“a dozen eggs, please”

And I thought a dozen organic eggs at Whole Foods was expensive… holy moly!


We had a 7:30 am phone call with the coordinator at the egg bank yesterday. She went over the price and logistics of using an egg donor. She was very helpful. Not only is she the coordinator, she is also an embryologist, which was great because she was able to provide us with more knowledge on the specifics of what happens. I asked her if the eggs from her bank are all from people in VA. she mentioned they have many collection areas across the country; CA, VA, UT, CO. Later when she was talking she mentioned the eggs would be shipped to our center, but slipped and said Utah, which makes me wonder if the donor is from Utah. The coordinator said this the donor’s first time donating (at least at their center) so I think it is safe to assume she doesn’t have children anywhere. We asked to put two of her three cohorts on hold. Each cohort contains 6 mature eggs. There was a third cohort that I believe another family took.

She mentioned that in the future, I could call and ask if any of her other cycles resulted in a successful retrieval. It is hard for me to think of other families also having a part of “our child” but this is the way it goes. She is giving a gift to many people. What a miracle that technology allows us to do this. I feel it is my God-given right to carry a child. So if I can’t use my own eggs, then this is the next best thing.
I could see us all reuniting with the donor and any other families one day. Just thinking of it gives me chills. Of course none of this would happen unless our child, children want to do this. It comes down to them giving consent once they are 18 years of age.
So… we got the ball rolling and now just need to do some paperwork and meet with the therapist. As sad as this reality is, I am grateful that there is an alternative. I can’t imagine the sadness so many people feel, never being able to carry a child. I pray that my body is able to do the job.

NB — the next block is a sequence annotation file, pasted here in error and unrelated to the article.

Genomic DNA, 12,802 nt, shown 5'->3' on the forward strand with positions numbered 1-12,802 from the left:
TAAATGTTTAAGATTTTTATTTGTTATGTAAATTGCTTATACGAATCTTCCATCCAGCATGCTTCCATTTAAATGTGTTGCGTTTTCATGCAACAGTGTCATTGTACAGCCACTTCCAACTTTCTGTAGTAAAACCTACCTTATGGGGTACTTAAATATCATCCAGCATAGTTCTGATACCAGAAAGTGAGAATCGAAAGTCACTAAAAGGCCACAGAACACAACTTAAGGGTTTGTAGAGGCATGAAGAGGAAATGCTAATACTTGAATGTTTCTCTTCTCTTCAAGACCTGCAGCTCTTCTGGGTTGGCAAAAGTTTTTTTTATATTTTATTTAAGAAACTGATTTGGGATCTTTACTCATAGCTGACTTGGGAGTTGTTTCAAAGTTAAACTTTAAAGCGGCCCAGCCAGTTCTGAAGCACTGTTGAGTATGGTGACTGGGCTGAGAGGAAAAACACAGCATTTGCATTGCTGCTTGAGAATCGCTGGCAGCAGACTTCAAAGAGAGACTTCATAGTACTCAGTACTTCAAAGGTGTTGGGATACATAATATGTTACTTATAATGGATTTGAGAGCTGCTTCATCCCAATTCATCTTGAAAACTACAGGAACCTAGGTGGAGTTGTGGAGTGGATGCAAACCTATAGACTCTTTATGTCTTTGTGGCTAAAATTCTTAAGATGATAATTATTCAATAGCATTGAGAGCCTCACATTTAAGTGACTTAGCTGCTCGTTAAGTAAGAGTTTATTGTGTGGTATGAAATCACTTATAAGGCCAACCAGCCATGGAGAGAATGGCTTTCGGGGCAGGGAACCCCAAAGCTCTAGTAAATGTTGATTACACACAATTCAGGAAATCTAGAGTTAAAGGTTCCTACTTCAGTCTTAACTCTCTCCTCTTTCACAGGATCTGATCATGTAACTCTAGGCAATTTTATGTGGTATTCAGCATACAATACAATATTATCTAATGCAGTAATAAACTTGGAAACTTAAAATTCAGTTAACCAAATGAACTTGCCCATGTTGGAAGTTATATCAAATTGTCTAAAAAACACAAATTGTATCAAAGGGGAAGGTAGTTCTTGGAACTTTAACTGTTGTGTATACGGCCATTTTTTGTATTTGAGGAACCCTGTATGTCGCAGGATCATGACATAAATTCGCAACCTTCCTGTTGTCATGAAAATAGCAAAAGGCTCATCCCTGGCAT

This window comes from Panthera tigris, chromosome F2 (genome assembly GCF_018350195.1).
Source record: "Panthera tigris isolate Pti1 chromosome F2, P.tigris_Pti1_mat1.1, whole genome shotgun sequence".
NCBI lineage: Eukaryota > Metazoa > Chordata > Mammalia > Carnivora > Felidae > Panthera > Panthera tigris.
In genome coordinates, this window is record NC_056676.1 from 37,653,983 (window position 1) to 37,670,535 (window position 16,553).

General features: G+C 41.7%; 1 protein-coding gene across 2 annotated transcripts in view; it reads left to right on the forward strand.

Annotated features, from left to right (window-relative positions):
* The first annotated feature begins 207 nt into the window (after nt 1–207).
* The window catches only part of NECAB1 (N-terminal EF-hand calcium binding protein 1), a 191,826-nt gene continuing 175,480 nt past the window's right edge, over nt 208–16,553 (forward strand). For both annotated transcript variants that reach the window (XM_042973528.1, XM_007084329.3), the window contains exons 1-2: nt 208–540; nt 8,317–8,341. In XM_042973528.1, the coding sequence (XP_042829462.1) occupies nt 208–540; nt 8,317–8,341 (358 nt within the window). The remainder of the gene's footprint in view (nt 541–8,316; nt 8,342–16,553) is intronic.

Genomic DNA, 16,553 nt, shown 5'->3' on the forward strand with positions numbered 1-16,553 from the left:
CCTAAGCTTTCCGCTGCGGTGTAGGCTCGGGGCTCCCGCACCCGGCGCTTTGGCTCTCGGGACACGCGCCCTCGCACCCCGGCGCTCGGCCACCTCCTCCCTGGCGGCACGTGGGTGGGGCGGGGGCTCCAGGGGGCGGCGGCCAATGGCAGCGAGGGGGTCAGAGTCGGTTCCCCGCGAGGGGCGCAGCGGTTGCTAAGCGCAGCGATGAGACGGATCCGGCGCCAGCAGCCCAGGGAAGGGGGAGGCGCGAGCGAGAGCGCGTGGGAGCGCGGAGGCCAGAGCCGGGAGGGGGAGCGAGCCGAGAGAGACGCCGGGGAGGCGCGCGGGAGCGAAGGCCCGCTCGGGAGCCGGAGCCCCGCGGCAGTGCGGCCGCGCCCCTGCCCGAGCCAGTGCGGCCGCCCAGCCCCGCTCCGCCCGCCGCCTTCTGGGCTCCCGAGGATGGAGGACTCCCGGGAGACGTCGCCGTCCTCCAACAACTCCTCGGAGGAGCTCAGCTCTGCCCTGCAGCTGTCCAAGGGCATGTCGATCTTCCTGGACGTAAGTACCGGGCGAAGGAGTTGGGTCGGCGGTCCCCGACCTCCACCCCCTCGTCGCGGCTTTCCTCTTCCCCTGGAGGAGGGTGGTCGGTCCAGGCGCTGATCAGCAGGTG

I want to discuss the timeline with the therapist. It is not a matter of if we use donor eggs, but when. That is very clear to me. So whether I try one more time or not, we should buy these eggs. I was listening to a podcast, and the woman was somewhat young, but she had a known genetic issue and DOR. For her, she said, it was an easy decision. For me, there isn’t a known genetic issue. And that is what makes it tough.
C and I are are very lucky that we are on the same page and are very open about our feelings with everything. We have a great support system and we have done a lot of thinking. I am also extremely lucky that we are in a position that we can do this. Also that we live close to a clinic that has the technology to do this. Our decision to pick this donor may seem like it happened so fast, but the reality is when we initially met with Dr. E May 2015, he was clear that this could be our road. I always kept the idea on the back burner, it was too painful to ever think about, but I knew this might be my future. It became more and more clear as the cycles went on. I just need to figure out if I want to try again on my own, or go ahead with this. I think this is the hardest decision I have ever made. Do I make the decision, move on, and never look back?  How do I know I have tried enough? What if I am not really giving my body a chance. I have tried 6 attempts at infertility treatments. Is that enough? Some women try for 10 years. I don’t want to spend the next 10 years of my life living this way. It is horrible.
Whenever I get overwhelmed and upset, I keep reminding myself that most of the hard stuff is behind us (minus the pregnancy, labor, and the parenting part, ha!) — getting the diagnosis, and trying over and over and over. We just want to start being happy and excited about life. We do know there are still so many obstacles ahead of us. There is no guarantee this will even work. I could cry and cry and hope that each IVF cycle in the future will work with my own eggs, or I can respect my body and my life enough to choose to be happy and move on. Nothing will change what my diagnosis is. Nothing.

Author: JPK

29 MWF in search of motherhood.

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